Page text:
Stacked Content

a first impression

rebecca_king.png
Story by Rebecca King, Published 15 Feb, 2018
3 minutes to read

In the last few months I’ve had the opportunity to work on a project using Nested Content’s “big brother”, Stacked Content. 

At first, it seemed a little confusing, mainly because there isn’t much documentation out yet, and also because the project had some unique requirements that meant it wasn’t just a standard plug and play situation. 

Let’s first build the picture for you. At the end of last year I worked on a different project that required extensive use of grid blocks with the help of LeBlender, styling both front and back end and trying to make them as easy to use whilst also trying to make them flexible. I was trying to give the user a real sense of what the front end would look like as they were creating the pages in the Backoffice. 

The end result?? A huge number of very rigidly styled grid blocks that worked, but posed a number of issues.

  1. Development time was huge.
  2. Small changes meant a lot of work in a number of places.
  3. Writing different grid renderers for different blocks to meet styling requirements.
  4. The backoffice did not provide an accurate representation of the front end look and feel.
  5. It felt like all that hard work wasn’t reusable, like a poorly written class.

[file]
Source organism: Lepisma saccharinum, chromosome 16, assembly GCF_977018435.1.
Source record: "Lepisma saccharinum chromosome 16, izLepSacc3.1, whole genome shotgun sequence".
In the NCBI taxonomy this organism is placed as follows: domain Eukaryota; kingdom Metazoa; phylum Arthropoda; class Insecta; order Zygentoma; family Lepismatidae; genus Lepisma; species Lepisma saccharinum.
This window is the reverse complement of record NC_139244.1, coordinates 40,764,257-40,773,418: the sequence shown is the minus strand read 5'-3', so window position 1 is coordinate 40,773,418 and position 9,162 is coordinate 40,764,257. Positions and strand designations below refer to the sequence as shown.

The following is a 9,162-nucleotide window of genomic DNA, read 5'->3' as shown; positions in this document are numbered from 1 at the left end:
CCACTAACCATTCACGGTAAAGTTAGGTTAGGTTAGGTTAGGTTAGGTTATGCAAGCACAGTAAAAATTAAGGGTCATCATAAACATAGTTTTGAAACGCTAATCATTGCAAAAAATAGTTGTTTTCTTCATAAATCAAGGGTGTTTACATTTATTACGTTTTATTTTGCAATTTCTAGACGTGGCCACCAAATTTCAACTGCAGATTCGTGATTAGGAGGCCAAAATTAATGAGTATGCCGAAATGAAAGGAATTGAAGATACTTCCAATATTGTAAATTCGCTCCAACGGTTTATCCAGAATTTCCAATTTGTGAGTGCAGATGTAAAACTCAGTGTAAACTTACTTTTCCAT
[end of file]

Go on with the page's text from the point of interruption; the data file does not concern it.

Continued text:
Now before you begin to think, “Hang on, Grid Blocks are great and very flexible and useful.”, I agree with you. I’m not complaining about Grid Blocks as they work extremely well in the right circumstances and have their place. That project, was not their place. 

Here’s the very brief summation of Stacked Content if you’ve not checked it out yet. It is like Nested Content that uses Nested Content to provide super flexible blocks to use on document types. They can be displayed in the Backoffice with or without a preview. 

Ok, now that you have a full and deep understanding of Stacked Content, let me tell you what was great about it.

  1. Fast development time.
  2. The backoffice rendered the content blocks accurately.
  3. Modifying the display of the blocks was fast. And any changes were quickly made.
  4. No use of the grid renderers. Each view is self contained so the layout and style was extremely easy to get just right.
  5. Reusability of the blocks for other projects.
  6. In the backoffice, you can add the block exactly where you need it to be rather than adding it at the end of the previous blocks and then having to reorder them.
  7. There is no need to add styling to the blocks and the rows that can be time consuming and confusing for the user. Any styling that is added via templates or property editors is visually displayed.

 

To make it even easier to use the Stacked Content, one of our other extremely clever Dev’s created an ingenious way to use a list of templates for the user to select for each Block, making it so flexible for both the developer and the user. Then, between us, we created some additional property editors that allowed for customisation of background images, colours and text colour, to set the padding for each block and to set the block as fixed or full width. 

The result of the Stacked Content project??? Very successful! Since completing that project, I have had to work on a job that used Grid Blocks and the whole time I felt myself pining for Stacked Content. 

If you haven’t tried it, check it out https://goo.gl/1NnqMk

If you would like to hear more about how I used the Stacked Content, let me know.

Tags: Stacked Content, Nested Content, Umbraco CMS,